Last of Springtime's Local Artichokes
Free Bag of ‘Chokes
Last of the local springtime artichokes available now — plus, get a bag free this week.
By Robbie Sigona
There are many reasons why I love artichokes. The flavor of locally grown artichokes – baby or regular-sized – is unmatchable, but the reason I love them the most is because of how a few simply steamed chokes brings everyone to the table for a fun appetizer.
To celebrate this incredible vegetable, we’re offering a free bag of four ‘chokes this week (May 16 – 22) with your coupon when you spend $30 or more!
There is nothing better than watching children peel off a leaf, choose their favorite dip, scrape off the artichoke meat with their teeth and toss the used leaf in the dump bowl – they love it! It’s one of those hands-on dishes where it’s ok to be messy and share a laugh together.
Artichokes are available year-round, but the best time of year for fantastic artichokes is now. Nearly 80 percent of the artichokes grown in California come from Monterey County, home to Castroville, the “Artichoke Capital of the World.” The climate in Monterey County is perfect: the warm and cool air masses meet there, creating summer fog and cool, not-so-dry weather. Artichokes love it.
One of the best-known farms in Castroville is Pezzini Farms. It was founded in the 1930s and is still run by the Pezzini family. We’ve partnered with Pezzini Farms for years to bring in fresh-picked artichokes that are picked, packed and delivered to our stores in less than 24 hours!
If you drive along Route 156 in Castroville, you’ll still see the original farm stand, which has been in operation just about as long as the farm has. Some customers return generation after generation, making it a family tradition to visit the Pezzini family farm stand. There’s just something really special, especially for children, in going right to the farm.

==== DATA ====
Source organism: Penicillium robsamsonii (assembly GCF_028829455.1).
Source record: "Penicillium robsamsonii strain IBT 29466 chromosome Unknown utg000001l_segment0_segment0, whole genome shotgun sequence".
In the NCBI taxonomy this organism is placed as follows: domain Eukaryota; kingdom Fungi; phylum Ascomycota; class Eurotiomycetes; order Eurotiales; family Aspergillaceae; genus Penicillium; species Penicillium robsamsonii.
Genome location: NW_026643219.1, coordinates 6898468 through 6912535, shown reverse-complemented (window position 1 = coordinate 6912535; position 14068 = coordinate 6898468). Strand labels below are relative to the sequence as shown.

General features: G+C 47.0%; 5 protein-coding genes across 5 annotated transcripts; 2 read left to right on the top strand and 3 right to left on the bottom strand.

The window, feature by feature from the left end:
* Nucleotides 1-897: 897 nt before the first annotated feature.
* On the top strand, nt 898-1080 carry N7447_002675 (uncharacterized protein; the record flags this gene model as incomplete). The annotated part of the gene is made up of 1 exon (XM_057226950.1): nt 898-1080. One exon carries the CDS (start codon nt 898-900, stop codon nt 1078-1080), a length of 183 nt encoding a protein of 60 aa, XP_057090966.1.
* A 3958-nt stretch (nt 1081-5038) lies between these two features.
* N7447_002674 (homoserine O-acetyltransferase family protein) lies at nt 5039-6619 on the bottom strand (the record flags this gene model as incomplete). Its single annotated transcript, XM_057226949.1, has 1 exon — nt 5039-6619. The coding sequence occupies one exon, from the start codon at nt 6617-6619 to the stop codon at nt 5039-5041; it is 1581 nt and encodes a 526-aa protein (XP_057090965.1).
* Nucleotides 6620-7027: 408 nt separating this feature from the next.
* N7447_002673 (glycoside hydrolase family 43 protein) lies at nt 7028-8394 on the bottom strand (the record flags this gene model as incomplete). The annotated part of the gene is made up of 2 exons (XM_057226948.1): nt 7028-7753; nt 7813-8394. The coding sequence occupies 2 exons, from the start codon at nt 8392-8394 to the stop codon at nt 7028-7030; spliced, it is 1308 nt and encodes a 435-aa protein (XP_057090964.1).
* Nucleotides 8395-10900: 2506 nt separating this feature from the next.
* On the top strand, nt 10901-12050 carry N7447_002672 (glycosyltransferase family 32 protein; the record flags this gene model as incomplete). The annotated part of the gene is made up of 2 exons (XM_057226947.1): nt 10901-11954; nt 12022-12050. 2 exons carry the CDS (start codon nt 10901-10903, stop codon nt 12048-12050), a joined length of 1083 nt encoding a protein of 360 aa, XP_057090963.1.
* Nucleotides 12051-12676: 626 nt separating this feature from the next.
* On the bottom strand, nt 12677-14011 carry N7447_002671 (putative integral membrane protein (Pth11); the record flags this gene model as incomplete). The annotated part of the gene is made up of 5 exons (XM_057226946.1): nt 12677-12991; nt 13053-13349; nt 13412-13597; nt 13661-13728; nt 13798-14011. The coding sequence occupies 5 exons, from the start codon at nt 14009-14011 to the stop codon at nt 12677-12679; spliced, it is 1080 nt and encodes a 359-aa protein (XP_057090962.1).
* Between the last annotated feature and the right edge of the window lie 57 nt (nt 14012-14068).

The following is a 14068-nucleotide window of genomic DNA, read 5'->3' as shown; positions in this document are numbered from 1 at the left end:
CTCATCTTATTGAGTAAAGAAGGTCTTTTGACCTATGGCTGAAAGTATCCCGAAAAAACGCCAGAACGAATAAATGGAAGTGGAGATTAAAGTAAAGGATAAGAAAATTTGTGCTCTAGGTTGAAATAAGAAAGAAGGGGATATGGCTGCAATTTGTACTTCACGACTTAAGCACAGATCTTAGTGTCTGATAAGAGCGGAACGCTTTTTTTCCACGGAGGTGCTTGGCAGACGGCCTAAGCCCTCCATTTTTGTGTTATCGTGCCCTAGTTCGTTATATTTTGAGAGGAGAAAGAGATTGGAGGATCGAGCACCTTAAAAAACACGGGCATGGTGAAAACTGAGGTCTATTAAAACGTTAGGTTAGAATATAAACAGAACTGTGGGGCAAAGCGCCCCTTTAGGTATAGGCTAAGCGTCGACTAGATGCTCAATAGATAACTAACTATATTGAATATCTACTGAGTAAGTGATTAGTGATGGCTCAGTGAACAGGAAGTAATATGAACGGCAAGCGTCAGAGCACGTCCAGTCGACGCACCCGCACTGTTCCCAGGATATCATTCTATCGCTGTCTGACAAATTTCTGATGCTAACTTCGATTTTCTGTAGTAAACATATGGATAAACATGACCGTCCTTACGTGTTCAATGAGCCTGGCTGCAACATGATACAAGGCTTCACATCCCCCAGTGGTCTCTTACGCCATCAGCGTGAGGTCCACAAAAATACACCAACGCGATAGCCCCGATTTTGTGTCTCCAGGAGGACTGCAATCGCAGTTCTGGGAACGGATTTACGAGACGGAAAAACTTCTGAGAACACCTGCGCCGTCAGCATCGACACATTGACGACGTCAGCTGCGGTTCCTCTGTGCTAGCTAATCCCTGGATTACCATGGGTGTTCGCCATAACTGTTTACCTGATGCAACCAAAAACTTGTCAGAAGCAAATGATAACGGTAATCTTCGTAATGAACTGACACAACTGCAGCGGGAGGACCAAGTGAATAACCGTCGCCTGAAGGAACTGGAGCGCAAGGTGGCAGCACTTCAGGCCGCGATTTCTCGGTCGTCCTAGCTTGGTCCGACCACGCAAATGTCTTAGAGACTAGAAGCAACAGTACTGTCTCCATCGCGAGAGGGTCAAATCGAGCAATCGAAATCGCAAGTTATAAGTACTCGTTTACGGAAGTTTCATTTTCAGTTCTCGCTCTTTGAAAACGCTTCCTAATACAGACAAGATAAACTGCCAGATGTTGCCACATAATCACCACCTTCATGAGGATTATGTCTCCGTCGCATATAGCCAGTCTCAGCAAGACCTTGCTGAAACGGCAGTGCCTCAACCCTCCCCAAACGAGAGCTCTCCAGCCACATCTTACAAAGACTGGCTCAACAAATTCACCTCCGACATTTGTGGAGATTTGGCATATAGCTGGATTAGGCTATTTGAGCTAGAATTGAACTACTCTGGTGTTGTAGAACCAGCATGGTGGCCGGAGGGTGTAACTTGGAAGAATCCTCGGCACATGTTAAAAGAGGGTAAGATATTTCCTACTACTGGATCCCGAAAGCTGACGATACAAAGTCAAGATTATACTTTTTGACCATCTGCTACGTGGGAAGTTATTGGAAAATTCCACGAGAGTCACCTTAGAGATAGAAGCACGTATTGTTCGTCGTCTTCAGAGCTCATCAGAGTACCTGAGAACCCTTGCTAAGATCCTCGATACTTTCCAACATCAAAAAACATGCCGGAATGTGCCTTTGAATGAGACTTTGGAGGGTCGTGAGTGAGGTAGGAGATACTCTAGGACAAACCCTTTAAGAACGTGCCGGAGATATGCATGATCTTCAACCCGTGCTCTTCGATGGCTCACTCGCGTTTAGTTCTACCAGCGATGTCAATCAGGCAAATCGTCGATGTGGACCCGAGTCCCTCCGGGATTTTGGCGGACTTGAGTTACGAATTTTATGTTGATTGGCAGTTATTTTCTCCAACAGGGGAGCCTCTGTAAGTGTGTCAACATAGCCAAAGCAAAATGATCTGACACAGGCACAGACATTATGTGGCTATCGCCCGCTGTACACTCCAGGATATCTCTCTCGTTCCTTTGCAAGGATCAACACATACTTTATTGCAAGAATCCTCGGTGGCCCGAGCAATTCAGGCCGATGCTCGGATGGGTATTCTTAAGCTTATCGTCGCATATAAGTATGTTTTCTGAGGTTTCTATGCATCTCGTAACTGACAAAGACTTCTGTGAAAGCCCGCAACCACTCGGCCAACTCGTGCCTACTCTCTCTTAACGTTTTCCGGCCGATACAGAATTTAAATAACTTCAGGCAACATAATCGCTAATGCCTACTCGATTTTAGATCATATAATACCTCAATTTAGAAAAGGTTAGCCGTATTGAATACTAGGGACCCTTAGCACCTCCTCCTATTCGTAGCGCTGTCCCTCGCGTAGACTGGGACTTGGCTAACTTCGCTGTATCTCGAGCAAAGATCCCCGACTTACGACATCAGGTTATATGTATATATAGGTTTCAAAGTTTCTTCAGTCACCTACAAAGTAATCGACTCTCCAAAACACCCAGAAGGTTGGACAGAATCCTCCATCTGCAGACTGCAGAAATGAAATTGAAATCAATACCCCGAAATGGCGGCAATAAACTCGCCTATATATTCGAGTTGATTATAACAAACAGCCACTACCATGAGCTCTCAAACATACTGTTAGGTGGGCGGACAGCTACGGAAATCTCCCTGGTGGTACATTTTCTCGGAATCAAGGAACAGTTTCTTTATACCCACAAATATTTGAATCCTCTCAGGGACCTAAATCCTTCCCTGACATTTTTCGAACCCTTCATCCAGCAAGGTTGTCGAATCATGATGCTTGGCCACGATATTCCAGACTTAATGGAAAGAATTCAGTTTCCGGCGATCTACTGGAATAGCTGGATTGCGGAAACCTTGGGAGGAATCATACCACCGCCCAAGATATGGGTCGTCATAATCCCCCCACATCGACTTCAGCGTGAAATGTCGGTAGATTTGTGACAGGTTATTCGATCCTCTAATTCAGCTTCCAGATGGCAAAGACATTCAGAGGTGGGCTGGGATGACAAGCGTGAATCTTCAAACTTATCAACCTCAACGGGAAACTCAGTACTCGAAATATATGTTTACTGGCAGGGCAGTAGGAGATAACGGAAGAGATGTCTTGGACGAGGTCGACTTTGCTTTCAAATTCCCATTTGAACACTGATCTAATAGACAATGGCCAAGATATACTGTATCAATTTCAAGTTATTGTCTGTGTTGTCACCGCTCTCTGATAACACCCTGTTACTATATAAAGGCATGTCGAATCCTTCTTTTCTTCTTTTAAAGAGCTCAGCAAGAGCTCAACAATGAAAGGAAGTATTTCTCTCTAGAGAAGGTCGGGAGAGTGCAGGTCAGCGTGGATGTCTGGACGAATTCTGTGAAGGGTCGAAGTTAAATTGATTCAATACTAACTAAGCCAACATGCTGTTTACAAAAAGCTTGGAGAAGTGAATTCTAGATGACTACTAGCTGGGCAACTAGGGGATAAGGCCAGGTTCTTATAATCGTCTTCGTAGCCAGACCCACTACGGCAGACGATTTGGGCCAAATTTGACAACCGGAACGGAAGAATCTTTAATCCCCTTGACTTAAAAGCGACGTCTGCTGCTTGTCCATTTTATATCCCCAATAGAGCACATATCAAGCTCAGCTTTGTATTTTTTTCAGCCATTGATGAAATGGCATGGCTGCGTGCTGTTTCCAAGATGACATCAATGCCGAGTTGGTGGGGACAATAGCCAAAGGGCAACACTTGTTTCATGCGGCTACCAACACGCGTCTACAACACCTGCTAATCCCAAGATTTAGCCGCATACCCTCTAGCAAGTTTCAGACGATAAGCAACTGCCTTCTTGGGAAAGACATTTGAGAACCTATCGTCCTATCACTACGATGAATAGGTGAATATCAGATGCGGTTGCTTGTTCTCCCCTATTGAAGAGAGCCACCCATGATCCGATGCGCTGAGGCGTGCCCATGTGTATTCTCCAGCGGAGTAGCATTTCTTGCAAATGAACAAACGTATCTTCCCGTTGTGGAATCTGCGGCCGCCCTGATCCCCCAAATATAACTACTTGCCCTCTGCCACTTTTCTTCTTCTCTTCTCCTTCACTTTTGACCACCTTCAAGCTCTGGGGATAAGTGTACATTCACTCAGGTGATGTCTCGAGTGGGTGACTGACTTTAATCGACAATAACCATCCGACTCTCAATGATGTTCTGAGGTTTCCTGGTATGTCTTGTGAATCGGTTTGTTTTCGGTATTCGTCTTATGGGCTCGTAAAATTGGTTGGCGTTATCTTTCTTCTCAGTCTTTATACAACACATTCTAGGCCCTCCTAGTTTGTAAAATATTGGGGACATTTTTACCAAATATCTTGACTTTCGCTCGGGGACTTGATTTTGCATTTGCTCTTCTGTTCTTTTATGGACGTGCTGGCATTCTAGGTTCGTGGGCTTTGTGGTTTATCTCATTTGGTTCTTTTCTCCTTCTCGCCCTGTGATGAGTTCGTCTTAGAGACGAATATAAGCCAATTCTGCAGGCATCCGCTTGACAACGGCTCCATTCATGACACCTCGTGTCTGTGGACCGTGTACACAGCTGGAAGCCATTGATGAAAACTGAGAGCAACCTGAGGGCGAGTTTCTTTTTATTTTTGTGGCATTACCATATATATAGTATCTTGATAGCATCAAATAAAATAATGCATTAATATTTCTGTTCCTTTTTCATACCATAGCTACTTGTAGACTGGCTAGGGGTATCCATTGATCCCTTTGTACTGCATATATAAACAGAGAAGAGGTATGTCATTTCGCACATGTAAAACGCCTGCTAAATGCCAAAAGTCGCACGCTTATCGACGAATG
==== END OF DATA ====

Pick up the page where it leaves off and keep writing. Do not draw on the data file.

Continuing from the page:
Tony Pezzini, who runs the farm with his dad Guido, says they’re a relatively small operation, so they exert greater control over the harvest.
Pezzini farmers pick in the morning and call it quits no later than 1 o’clock in the afternoon. Then the artichokes are taken directly to the cooler, where they are packed inside. That’s what’s different about Pezzini’s artichokes. Some of the bigger farms have to harvest all day long, leaving the harvested artichokes in the field, only to be scooped up at the end of the day for hydro-cooling. By then they’ve been in the sun and have lost some flavor and nutrients.
A quick turnaround from field to pre-cooling helps stop the breakdown process brought on by ethylene gases, which are released by harvested fruits and vegetables. It also helps lengthen their shelf life. Picking in the cool mornings is a natural way to pre-cool the artichokes before they’re moved to the cooler to finish the pre-cooling process.
Artichokes are rich with fiber, potassium, vitamin C and magnesium. In fact, with one medium choke containing about 10 grams of fiber, the FDA has rated artichokes an excellent source of fiber.
Now, back to the baby artichokes. Besides being absolutely adorable, they’re all-edible. Baby artichokes are basically all meat as the inside hasn’t begun to sprout its fuzzy blossom. Babies also haven’t grown thorns yet so there is no reason not to enlist the kids’ help in preparing baby artichokes. My uncle, Paul Sigona, makes the best baby artichokes I’ve ever tasted. His secret…no parboiling, just sautéing after they’ve been striped down to the tender part. We have a few baby artichoke recipes on our blog too.
There are many ways to cook artichokes and even more ways to enjoy them – dip them in butter, mayo or aioli, stuff them with bread crumbs, garlic and olive oil, or eat steamed artichokes plain with a squirt of lemon– no dip necessary! Check out our artichoke recipes, including one for: Grandma Pauline’s Traditional Sicilian Stuffed Artichokes.